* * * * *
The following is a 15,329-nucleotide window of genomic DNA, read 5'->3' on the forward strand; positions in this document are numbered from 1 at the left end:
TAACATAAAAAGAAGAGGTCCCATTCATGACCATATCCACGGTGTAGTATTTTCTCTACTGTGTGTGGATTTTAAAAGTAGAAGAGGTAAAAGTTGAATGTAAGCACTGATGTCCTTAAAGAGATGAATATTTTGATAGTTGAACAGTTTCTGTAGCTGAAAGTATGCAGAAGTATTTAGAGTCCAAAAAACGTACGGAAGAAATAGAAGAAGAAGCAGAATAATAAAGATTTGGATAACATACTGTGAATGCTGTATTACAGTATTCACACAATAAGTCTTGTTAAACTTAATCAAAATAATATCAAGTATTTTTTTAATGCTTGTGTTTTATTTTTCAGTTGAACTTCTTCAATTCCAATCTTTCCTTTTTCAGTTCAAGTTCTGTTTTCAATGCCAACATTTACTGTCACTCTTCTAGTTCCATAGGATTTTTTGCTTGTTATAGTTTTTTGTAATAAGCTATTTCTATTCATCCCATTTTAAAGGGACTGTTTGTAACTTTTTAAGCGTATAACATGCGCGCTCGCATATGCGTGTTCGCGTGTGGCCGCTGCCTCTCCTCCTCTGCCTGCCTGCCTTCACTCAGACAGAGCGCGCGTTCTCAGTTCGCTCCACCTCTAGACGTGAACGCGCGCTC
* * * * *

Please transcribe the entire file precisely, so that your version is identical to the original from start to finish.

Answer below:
The following is a 15,329-nucleotide window of genomic DNA, read 5'->3' on the forward strand; positions in this document are numbered from 1 at the left end:
TAACATAAAAAGAAGAGGTCCCATTCATGACCATATCCACGGTGTAGTATTTTCTCTACTGTGTGTGGATTTTAAAAGTAGAAGAGGTAAAAGTTGAATGTAAGCACTGATGTCCTTAAAGAGATGAATATTTTGATAGTTGAACAGTTTCTGTAGCTGAAAGTATGCAGAAGTATTTAGAGTCCAAAAAACGTACGGAAGAAATAGAAGAAGAAGCAGAATAATAAAGATTTGGATAACATACTGTGAATGCTGTATTACAGTATTCACACAATAAGTCTTGTTAAACTTAATCAAAATAATATCAAGTATTTTTTTAATGCTTGTGTTTTATTTTTCAGTTGAACTTCTTCAATTCCAATCTTTCCTTTTTCAGTTCAAGTTCTGTTTTCAATGCCAACATTTACTGTCACTCTTCTAGTTCCATAGGATTTTTTGCTTGTTATAGTTTTTTGTAATAAGCTATTTCTATTCATCCCATTTTAAAGGGACTGTTTGTAACTTTTTAAGCGTATAACATGCGCGCTCGCATATGCGTGTTCGCGTGTGGCCGCTGCCTCTCCTCCTCTGCCTGCCTGCCTTCACTCAGACAGAGCGCGCGTTCTCAGTTCGCTCCACCTCTAGACGTGAACGCGCGCTC